MEMPHIS, TN (abc24.com) - The rock lyrics from a 1970’s song seem to fit in Shelby County these days. “Sign, sign, everywhere a sign” is the first thing you might think of when traveling through Millington or Lakeland, or Arlington, and certainly when driving through Collierville, Bartlett, and Germantown. There are signs on front lawns for the upcoming suburban school votes.
Shelby County Commissioners filed a lawsuit saying that the whole election should be stopped because, among other things, it’s unconstitutional. Lawyers from the cities and towns say Judge Samuel “Hardy” Mays should throw out the county lawsuit because they approved it illegally.
Meanwhile, early voting starts Friday, and Shelby County Elections Supervisor Richard Holden says they’re still moving along. “If the ruling were issued where we just didn’t tabulate the results, that’s fine. We’d do that and nobody would ever know what the results were," Holden says. "If the ruling were we had to take the question off the ballot, it’s really not possible at this point.”
There ought to be a slogan for elections in Memphis and Shelby County. “Exercise Your Right As A Citizen! VOTE! Leave It to Us to Complicate Things.”
The issue is already complicated, even before Thursday’s court hearing. “We build the ballot by June 18th,” Holden says. “That’s forty five days before the election. We’ve sent out military and absentee ballots already, and some of those ballots have already been returned.”
Here are the options. Judge Mays could decide not to change a thing, or hold the election but not count the votes, or stop everything right now. The elections commission doesn’t have the luxury of waiting. When early voting starts on Friday, the process is moving, thanks to a lot of your money. Although not as much as they’ve used before. “It’s going to cost us less than a million dollars to run this election,” Holden says. “We’ve been driving the costs down. We used to run these elections for about one million dollars…a million and a half.”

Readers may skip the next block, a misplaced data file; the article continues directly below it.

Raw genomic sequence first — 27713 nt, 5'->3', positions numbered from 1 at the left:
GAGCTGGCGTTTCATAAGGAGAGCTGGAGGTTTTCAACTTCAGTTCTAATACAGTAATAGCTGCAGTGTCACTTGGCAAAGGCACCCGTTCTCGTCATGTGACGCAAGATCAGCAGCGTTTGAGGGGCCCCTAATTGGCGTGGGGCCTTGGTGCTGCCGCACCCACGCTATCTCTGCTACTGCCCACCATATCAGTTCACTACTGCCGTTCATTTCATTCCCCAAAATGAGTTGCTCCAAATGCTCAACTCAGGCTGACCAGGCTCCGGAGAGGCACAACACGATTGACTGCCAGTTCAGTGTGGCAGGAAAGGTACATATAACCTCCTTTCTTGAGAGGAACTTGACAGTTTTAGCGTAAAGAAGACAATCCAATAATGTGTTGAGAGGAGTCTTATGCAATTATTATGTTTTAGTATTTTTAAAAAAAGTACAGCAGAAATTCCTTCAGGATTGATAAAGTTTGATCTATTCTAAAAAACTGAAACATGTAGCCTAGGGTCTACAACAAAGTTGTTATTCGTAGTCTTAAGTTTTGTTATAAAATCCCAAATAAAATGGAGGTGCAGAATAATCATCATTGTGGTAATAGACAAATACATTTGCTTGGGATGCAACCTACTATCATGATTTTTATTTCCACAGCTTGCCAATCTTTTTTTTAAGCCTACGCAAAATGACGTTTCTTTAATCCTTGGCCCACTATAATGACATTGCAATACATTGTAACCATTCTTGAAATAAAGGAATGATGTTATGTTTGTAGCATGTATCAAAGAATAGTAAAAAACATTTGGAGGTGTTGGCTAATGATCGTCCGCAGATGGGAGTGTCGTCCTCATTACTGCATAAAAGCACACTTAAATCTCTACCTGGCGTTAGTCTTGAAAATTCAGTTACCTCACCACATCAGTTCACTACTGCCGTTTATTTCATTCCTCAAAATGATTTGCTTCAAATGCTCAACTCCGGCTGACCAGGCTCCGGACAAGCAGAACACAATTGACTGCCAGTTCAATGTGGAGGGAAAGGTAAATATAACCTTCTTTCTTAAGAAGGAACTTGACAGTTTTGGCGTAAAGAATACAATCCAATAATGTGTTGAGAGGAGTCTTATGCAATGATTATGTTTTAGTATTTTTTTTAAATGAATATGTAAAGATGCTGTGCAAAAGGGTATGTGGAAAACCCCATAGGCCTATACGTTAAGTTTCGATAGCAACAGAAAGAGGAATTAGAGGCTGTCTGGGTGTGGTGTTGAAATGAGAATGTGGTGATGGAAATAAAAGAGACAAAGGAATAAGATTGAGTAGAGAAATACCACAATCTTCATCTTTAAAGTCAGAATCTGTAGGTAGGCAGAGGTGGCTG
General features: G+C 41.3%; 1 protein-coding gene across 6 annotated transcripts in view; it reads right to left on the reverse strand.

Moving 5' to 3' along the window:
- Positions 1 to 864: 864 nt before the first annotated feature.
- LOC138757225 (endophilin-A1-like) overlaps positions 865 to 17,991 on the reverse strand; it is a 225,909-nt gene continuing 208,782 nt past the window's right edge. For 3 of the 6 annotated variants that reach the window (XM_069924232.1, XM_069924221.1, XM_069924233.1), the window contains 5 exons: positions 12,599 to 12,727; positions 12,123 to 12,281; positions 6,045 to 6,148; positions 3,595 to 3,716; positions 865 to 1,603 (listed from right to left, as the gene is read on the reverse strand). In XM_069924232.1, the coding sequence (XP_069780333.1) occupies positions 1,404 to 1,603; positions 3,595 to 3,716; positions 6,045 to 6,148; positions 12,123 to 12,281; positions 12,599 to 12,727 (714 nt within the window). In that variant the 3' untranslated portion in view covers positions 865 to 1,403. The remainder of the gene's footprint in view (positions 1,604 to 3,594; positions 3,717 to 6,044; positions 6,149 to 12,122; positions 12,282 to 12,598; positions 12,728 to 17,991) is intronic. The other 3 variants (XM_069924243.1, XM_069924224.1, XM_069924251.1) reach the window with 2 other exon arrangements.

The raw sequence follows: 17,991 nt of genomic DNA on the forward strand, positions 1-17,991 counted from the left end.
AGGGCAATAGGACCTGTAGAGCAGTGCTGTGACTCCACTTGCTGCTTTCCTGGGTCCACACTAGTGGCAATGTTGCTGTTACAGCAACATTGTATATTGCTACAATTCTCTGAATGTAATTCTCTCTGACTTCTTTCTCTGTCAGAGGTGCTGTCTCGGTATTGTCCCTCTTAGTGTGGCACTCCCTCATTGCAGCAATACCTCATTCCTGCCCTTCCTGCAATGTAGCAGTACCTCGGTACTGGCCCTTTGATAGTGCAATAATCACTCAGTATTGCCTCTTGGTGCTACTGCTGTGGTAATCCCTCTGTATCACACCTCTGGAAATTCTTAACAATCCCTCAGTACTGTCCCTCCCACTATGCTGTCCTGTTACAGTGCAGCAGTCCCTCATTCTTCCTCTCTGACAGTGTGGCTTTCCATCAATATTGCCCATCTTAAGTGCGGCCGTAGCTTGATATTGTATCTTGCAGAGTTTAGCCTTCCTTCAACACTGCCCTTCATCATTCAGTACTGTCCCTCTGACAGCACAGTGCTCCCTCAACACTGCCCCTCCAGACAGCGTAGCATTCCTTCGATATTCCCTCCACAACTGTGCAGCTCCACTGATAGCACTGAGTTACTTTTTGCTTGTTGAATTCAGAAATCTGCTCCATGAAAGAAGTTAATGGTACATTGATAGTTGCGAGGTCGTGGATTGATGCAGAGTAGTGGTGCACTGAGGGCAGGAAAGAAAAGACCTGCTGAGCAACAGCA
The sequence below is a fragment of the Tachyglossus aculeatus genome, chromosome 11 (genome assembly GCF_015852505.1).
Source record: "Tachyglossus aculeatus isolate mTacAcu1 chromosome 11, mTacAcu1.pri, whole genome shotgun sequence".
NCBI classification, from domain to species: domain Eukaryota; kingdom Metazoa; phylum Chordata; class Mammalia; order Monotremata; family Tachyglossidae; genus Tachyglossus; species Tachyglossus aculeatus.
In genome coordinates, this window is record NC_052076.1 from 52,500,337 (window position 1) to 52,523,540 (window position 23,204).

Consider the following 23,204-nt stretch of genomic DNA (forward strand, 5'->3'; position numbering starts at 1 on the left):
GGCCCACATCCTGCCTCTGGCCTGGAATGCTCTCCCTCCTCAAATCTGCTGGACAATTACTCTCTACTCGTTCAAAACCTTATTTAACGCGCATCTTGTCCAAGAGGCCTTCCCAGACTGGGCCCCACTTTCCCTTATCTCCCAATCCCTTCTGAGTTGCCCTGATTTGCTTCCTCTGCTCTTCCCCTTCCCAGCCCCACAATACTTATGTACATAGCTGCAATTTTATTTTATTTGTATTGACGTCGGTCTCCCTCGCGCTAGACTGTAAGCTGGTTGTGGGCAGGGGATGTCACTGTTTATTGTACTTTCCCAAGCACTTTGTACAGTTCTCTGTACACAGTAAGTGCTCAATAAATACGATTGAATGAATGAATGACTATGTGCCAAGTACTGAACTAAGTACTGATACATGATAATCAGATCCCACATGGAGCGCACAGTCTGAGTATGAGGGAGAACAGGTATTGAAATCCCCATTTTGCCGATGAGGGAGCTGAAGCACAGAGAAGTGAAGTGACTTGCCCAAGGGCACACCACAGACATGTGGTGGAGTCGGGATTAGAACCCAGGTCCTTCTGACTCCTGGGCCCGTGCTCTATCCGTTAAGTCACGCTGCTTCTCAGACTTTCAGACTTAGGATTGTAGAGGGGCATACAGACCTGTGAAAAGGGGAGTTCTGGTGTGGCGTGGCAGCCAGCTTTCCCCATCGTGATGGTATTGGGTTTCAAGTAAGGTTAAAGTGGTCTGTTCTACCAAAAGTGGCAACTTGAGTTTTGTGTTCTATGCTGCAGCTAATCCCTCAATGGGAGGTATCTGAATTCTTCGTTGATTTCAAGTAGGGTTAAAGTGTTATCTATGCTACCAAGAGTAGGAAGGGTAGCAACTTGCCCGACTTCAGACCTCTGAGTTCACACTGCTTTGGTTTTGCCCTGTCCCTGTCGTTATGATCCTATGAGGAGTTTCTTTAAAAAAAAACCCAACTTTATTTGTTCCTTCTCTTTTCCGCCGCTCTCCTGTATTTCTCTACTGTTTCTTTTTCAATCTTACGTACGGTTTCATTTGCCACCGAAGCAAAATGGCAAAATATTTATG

Voters must have proper identification when going to the polling places. The identification must be from the state or the federal government. Memphis Library Cards which now have photographs of the card holder will not be allowed. “If a voter goes to the polls and doesn’t have a federal or state issued photo identification card,” Holden says, “they will be allowed to cast a paper provisional ballot. They will then have two days after the election to come back to one of our offices with the correct photo ID. If they do, their vote will be counted. If they don’t, we will inform them by letter as to the reason why we didn’t count their vote.”
Memphis Mayor A C Wharton says the city will appeal the decision by the state elections commission that prohibits Memphis Library Cards to be used as voter identification.